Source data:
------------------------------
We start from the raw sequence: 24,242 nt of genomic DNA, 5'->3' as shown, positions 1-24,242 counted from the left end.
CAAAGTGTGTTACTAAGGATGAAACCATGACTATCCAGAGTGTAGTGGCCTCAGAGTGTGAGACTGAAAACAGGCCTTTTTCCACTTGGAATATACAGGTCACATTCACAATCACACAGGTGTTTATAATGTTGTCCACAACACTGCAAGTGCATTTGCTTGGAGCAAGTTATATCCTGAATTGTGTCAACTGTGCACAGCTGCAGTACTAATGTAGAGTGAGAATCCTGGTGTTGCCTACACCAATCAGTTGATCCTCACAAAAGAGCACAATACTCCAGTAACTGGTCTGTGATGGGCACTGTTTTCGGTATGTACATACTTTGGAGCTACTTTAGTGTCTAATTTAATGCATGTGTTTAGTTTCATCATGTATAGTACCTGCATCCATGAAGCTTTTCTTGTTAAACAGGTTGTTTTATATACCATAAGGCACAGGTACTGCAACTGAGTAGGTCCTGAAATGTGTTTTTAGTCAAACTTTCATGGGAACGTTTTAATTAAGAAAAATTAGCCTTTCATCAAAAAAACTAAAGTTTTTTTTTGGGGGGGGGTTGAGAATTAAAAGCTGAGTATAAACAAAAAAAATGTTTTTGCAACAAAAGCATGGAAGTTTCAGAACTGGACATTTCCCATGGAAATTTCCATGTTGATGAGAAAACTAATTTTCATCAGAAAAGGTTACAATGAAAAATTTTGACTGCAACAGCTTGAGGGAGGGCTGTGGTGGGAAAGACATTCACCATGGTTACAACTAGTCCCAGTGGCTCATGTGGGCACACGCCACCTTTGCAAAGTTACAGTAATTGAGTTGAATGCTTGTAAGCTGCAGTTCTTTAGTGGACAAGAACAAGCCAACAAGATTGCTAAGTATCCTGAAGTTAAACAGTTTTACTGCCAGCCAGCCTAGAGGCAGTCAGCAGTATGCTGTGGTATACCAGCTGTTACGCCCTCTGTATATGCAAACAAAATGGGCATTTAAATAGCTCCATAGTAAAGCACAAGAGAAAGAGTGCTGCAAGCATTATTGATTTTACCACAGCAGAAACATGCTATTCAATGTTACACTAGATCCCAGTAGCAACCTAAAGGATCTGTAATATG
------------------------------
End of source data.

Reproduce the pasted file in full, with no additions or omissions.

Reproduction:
We start from the raw sequence: 24,242 nt of genomic DNA, 5'->3' as shown, positions 1-24,242 counted from the left end.
CAAAGTGTGTTACTAAGGATGAAACCATGACTATCCAGAGTGTAGTGGCCTCAGAGTGTGAGACTGAAAACAGGCCTTTTTCCACTTGGAATATACAGGTCACATTCACAATCACACAGGTGTTTATAATGTTGTCCACAACACTGCAAGTGCATTTGCTTGGAGCAAGTTATATCCTGAATTGTGTCAACTGTGCACAGCTGCAGTACTAATGTAGAGTGAGAATCCTGGTGTTGCCTACACCAATCAGTTGATCCTCACAAAAGAGCACAATACTCCAGTAACTGGTCTGTGATGGGCACTGTTTTCGGTATGTACATACTTTGGAGCTACTTTAGTGTCTAATTTAATGCATGTGTTTAGTTTCATCATGTATAGTACCTGCATCCATGAAGCTTTTCTTGTTAAACAGGTTGTTTTATATACCATAAGGCACAGGTACTGCAACTGAGTAGGTCCTGAAATGTGTTTTTAGTCAAACTTTCATGGGAACGTTTTAATTAAGAAAAATTAGCCTTTCATCAAAAAAACTAAAGTTTTTTTTTGGGGGGGGGTTGAGAATTAAAAGCTGAGTATAAACAAAAAAAATGTTTTTGCAACAAAAGCATGGAAGTTTCAGAACTGGACATTTCCCATGGAAATTTCCATGTTGATGAGAAAACTAATTTTCATCAGAAAAGGTTACAATGAAAAATTTTGACTGCAACAGCTTGAGGGAGGGCTGTGGTGGGAAAGACATTCACCATGGTTACAACTAGTCCCAGTGGCTCATGTGGGCACACGCCACCTTTGCAAAGTTACAGTAATTGAGTTGAATGCTTGTAAGCTGCAGTTCTTTAGTGGACAAGAACAAGCCAACAAGATTGCTAAGTATCCTGAAGTTAAACAGTTTTACTGCCAGCCAGCCTAGAGGCAGTCAGCAGTATGCTGTGGTATACCAGCTGTTACGCCCTCTGTATATGCAAACAAAATGGGCATTTAAATAGCTCCATAGTAAAGCACAAGAGAAAGAGTGCTGCAAGCATTATTGATTTTACCACAGCAGAAACATGCTATTCAATGTTACACTAGATCCCAGTAGCAACCTAAAGGATCTGTAATATG